America’s Flag Day marks the Second Continental Congress’ adoption of the first U.S. national flag on June 14, 1777. The first flag, thanks to Betsy Ross’ sewing prowess, featured the same 13 red and white stripes we see today. The number and arrangement of stars, however, has changed as the number of states have increased over the centuries. The current flag has remained the same since 1960. Will we ever go from 50 to 51? Read on for a look at some possible statehood candidates. And consider this a warmup for Independence Day — in just 20 days.
Flag Day timeline
There are now six U.S. flags present on the moon, but the first was placed by Neil Armstrong in 1969.
The 50th star, representing Hawaii (not Alaska), created the flag flown in the U.S. today.
Celebrating the selection of the first American flag back in 1777, President Wilson signed off on establishing June 14 of each year as Flag Day.
Betsy Ross gets the credit. A small committee which included George Washington, American statesman Robert Morris, and relative George Ross (she married his nephew), selected her for the job.
Flag Day Activities
Plan a costume contest as part of a BBQ
The stars and stripes aren't just for flags anymore. Take the opportunity on Flag Day to sport the red, white and blue on socks, bathing suits, and hairstyles. It's a perfect day to celebrate your patriotism with a fun twist.
Teach your kids or less informed friends a history lesson
An American flag trivia game is a quick and easy way to learn a few tidbits. Most people know that each star represents a state, but do they know that a new star only appears on the July 4 following a state's admission to the Union? Trivia - bam!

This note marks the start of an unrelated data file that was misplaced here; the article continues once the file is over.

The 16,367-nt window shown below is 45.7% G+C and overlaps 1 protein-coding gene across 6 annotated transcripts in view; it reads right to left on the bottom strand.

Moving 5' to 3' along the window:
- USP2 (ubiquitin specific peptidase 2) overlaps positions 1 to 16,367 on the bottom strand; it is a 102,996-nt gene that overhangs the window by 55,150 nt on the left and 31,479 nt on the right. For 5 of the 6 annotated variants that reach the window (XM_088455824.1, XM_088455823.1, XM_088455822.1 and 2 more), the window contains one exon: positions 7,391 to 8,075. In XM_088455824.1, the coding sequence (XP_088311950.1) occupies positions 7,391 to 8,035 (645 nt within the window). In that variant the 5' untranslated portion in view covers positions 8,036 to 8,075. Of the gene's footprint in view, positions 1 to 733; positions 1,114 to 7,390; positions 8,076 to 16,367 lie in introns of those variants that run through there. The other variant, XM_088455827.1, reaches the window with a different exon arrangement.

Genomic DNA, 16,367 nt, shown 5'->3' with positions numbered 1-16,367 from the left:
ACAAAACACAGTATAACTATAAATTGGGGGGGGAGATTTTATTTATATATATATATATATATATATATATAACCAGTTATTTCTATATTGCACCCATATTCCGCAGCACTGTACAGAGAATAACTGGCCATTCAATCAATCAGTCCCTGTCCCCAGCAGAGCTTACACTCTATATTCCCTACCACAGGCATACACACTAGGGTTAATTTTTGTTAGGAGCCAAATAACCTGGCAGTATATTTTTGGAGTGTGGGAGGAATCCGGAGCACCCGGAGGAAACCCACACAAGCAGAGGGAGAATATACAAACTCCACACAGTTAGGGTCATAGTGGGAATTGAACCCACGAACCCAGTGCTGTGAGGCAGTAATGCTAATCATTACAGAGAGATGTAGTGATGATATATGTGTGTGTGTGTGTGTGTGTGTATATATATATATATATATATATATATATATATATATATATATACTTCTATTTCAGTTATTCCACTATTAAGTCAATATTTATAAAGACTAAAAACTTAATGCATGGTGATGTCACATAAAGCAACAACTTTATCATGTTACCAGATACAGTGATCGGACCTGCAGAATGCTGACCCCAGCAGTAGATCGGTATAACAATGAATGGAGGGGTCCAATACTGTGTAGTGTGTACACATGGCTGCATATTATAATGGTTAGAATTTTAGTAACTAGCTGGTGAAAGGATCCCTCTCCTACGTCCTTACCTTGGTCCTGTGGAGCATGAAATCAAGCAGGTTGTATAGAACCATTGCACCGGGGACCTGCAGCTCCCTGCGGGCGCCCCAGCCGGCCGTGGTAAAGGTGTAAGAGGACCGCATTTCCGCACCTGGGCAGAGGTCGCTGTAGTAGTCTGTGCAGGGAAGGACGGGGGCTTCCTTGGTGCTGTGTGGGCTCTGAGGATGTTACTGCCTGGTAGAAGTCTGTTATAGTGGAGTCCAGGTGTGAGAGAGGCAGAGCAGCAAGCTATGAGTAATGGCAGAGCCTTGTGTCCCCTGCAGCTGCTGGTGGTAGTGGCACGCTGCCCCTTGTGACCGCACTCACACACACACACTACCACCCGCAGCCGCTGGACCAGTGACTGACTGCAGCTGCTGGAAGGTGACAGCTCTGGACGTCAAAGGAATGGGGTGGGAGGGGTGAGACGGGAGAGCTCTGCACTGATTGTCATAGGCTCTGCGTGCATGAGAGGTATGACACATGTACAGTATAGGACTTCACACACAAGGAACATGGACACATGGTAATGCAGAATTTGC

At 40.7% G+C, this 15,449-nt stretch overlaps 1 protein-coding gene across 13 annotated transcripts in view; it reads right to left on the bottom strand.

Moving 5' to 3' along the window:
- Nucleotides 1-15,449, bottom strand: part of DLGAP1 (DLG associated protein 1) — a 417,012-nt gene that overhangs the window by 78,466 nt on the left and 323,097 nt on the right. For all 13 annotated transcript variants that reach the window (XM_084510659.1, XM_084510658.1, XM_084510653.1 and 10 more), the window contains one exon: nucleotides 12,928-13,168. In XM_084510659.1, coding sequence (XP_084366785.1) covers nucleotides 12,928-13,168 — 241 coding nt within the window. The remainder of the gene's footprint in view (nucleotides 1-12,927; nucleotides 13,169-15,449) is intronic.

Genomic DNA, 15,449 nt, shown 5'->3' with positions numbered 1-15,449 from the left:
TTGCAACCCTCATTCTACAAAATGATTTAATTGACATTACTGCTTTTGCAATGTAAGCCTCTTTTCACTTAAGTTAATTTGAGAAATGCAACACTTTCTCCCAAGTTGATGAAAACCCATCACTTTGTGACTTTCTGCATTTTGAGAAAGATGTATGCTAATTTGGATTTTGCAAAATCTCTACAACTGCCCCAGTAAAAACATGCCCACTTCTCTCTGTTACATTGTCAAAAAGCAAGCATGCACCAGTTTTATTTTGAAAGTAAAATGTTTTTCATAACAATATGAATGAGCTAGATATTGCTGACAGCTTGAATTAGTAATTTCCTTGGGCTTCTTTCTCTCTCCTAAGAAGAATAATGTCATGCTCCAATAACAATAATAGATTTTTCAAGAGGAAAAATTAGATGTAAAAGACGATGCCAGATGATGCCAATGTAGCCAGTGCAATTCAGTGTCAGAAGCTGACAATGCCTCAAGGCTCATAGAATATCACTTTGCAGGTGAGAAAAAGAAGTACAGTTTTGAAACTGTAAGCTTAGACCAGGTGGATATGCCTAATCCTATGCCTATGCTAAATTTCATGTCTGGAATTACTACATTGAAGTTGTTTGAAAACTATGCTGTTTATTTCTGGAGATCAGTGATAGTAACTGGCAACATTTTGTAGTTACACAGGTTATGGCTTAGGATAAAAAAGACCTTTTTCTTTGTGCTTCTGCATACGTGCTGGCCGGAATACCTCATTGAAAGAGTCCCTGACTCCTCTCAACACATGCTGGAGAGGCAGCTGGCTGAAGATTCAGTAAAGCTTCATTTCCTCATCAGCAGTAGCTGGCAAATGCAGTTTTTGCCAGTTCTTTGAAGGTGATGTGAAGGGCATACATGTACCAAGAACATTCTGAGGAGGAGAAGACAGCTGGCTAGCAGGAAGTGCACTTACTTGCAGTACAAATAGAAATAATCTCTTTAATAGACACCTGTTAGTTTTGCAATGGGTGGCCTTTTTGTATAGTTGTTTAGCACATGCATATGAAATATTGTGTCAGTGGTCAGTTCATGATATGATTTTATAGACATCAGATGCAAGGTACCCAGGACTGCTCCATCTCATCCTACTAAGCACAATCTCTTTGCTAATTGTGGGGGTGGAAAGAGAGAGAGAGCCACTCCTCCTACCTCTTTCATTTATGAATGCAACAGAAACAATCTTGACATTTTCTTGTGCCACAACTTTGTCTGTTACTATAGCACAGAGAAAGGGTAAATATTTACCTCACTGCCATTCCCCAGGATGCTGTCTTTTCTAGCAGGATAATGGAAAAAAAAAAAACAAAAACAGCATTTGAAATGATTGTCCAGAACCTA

Make a healthy patriotic snack
Strawberries, blueberries, marshmallows, OH MY! Some of our favorite fruits lend themselves very well to creating flag-themed cakes, so roll with it. Fine, marshmallows aren't a fruit, but they're basically a summer necessity, so we'll let it slide.
5 American Flags — By The Numbers
50 — and counting
We've been at 50 for nearly 60 years. Possible candidates for the 51st star? Puerto Rico, Guam, and Washington, DC.
Seven times seven? A perfect square. There's just so much luck in this flag, we need to thank Alaska (January 1959) for joining us. This one had a short reign. Hawaii (August 1959) would soon make it 50.
It featured such beautiful symmetry with the addition of New Mexico and Arizona in 1912 and flew proudly for 47 years.
The number 31 doesn't easily lend itself to neat patterns. If we didn't actually love California (added in 1850) so much, we'd probably have made it secede after seeing the lack of symmetry. (This flag lasted seven years!)
America's original flag, it's the only one that dared defy the straight line pattern of all its successors. If you ask us, the 13 stars in a circle better represent the unity of the, uhhhh, union.
Why We Love Flag Day
A chance to show patriotism
It's easy to get so caught up in our day-to-day lives that we sometimes forget to be thankful for the bigger picture. Flag Day reminds us that we are one country — united — despite our disagreements.
Americans love to have parades for many events and holidays. Mid-June is the perfect time to set up that camping chair on the street corner and watch the local firefighters, school bands and dance troupes strut their stuff.
It reminds us summer is near
The weather is starting to behave, kids are wrapping up school and BBQ season is upon us. Flag Day gives us another reason to celebrate outside and enjoy the sunshine.
Flag Day dates